All these factors are concrete in nature: they directly stimulate aggregate demand and thus economic activity and employment. But there are additional factors, less observable and more subject to conjecture, plausible to a lesser or greater extent. One of them seems crucial to me – the dynamics of recovery after a prolonged period of difficulties. This is the case in Brazil today. Since 2016, the economy has been going through a period of recession/stagnation, accompanied by great political instability and deterioration of the social framework.

Any beginning of recovery, as in 2023, any sign, however modest, that the government is minimally organizing itself already has an impact on investor and consumer confidence, positively affecting the economy and initiating (or contributing to) a process of self-reinforcing recovery. The perception that this dynamic would be possible led me to think that economic growth would tend to be more pronounced than expected. The barrier, however, is the high cost of credit, resulting from the Central Bank's interest policy and the high banking spreads practiced in the country.

As the economy reacted, the job market improved, fueling the recovery. The unemployment rate fell, both in the restricted and broader concepts. The real income of workers increased a little, as a result of the reduction in unemployment and the favorable effect of the fall in inflation, particularly in food, which weighs more in the basic basket. Despite household debt, consumption reacted. It can be assumed that the reaction in consumption is, in part, due to pent-up demand during the pandemic. But this effect should have occurred more in 2022 than in 2023.

The general picture is one of success, therefore, understandably claimed by the Lula government. Attention, however. Let's not exaggerate or credit the new government with undue merits. GDP growth is still modest. And a significant part of it reflects the performance of the primary export sector (agriculture and mining), which responds to climatic factors and reflects the extraordinary progress of this sector in recent decades.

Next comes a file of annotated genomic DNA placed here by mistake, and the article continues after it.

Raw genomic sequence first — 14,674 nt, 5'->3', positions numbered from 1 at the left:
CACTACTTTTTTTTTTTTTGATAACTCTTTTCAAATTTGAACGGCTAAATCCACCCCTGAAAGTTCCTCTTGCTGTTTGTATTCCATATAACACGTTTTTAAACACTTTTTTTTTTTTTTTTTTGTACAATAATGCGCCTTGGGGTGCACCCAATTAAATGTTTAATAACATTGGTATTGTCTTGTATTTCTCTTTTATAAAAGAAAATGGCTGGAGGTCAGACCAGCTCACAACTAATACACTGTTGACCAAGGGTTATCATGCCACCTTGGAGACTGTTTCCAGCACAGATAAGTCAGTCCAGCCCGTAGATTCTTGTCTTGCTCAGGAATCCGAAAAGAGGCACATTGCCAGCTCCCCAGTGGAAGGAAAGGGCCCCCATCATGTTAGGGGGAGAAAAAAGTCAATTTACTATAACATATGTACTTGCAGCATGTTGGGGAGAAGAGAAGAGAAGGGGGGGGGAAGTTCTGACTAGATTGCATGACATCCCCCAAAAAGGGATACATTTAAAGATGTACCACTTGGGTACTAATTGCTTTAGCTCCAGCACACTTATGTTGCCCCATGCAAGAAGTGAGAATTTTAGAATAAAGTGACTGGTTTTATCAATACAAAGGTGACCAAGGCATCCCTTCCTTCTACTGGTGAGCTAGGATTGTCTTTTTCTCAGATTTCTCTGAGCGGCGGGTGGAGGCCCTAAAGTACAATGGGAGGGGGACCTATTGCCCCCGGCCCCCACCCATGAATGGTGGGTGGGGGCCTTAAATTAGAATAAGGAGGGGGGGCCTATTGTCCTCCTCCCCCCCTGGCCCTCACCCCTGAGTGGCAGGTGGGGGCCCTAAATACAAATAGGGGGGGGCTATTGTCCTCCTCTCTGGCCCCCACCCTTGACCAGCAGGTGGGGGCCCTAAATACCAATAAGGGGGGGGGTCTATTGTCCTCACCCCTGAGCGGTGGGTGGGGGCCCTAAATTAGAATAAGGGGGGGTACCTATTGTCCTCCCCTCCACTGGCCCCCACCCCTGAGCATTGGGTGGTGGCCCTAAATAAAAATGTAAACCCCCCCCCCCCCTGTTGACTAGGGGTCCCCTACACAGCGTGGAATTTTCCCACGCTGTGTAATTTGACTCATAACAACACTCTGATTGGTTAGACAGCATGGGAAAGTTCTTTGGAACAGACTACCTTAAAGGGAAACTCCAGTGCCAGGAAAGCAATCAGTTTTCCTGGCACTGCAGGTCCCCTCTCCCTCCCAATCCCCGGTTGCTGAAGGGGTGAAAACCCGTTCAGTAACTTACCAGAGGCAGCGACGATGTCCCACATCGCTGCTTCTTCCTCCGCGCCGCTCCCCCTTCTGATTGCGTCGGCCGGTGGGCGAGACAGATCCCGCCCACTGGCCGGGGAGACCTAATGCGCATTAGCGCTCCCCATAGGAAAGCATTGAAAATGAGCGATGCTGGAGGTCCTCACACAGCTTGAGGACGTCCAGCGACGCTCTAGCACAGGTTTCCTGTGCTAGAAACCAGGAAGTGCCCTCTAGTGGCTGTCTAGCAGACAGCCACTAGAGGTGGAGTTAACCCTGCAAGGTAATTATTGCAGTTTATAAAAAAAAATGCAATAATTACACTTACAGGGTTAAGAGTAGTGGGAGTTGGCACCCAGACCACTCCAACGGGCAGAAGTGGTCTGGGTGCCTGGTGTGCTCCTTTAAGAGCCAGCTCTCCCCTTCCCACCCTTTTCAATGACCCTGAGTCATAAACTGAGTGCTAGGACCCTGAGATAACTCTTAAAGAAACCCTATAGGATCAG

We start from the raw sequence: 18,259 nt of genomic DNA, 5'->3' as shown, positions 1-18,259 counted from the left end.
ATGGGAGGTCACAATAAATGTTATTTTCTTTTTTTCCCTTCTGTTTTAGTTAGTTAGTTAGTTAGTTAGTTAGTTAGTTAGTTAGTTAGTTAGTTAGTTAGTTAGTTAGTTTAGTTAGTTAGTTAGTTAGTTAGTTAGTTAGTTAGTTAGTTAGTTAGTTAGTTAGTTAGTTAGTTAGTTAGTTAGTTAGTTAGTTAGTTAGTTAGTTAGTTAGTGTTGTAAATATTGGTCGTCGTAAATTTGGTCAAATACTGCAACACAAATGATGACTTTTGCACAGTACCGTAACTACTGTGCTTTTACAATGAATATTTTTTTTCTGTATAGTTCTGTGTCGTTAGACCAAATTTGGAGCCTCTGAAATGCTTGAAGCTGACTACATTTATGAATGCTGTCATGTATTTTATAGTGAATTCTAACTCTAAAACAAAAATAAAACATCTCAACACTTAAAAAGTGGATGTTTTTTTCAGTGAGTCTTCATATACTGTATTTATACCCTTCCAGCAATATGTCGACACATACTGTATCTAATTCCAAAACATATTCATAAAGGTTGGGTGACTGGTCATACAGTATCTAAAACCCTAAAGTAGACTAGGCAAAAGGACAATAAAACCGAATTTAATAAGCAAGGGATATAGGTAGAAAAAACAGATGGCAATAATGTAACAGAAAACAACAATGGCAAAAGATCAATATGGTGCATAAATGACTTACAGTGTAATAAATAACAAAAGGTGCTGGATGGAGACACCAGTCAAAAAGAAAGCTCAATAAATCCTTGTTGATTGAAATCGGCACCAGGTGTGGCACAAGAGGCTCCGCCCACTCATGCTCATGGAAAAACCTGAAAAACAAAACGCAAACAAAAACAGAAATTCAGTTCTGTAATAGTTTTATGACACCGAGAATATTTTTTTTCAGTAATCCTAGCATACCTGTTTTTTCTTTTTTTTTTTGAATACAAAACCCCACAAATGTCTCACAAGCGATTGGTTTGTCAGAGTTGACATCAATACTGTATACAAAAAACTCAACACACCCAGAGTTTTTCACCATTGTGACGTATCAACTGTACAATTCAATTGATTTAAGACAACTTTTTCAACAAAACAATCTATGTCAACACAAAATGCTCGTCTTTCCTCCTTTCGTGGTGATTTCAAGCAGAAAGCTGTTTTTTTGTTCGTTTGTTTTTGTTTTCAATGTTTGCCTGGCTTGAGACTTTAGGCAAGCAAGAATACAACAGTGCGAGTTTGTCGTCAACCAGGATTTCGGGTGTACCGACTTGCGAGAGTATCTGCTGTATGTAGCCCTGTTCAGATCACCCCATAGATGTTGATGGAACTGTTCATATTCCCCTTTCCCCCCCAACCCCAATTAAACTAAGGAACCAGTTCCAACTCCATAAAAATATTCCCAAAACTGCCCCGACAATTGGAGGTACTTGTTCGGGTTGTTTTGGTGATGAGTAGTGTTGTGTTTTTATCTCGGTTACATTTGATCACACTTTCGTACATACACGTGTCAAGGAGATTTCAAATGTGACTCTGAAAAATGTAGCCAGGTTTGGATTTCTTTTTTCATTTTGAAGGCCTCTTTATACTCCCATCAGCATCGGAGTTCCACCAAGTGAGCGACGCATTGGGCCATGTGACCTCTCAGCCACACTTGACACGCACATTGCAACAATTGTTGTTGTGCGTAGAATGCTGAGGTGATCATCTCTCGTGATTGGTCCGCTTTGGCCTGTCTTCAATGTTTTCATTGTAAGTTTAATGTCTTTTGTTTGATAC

Short and medium term perspectives

Can the recovery last? From now on, it will depend more on boosting investment. The effectiveness of the new PAC, the investment program recently launched by the government, will be fundamental. The Central Bank's monetary policy needs to be less disruptive. A first step in this direction was taken at the August meeting of the Central Bank's Monetary Policy Committee (Copom), already under the influence, I presume, of the new director Gabriel Galípolo, appointed by the Lula government. Lowering interest rates would make it possible to reduce the total public sector deficit (via the cost of debt) without burdening the government with the task of generating primary surpluses (that is, in interest-excluding accounts).

It is also important that the pursuit of the ambitious target of zero primary deficit in 2024 is achieved, without obstructing the new PAC and, if politically possible, with the taxation of the super-rich, as Minister Fernando Haddad intends. Taxing billionaires is recommended, not only for reasons of social justice, but also because it is a way of adjusting public accounts and reducing the private sector's disposable income without triggering adverse effects on aggregate demand and economic growth.

If a growth rate is maintained in the range, say, 4% per year, Brazil will leave behind the time of stagnation and consolidate its position as the 8th economy in the world in terms of GDP by purchasing power parity, slightly below the Indonesia and above the United Kingdom and France.

*Paulo Nogueira Batista Jr. is an economist. He was vice-president of the New Development Bank, established by the BRICS. Author, among other books, of Brazil doesn't fit in anyone's backyard (LeYa).
https://amzn.to/44KpUfp

Extended version of article published in the journal Capital letter, on the 08th of September 2023.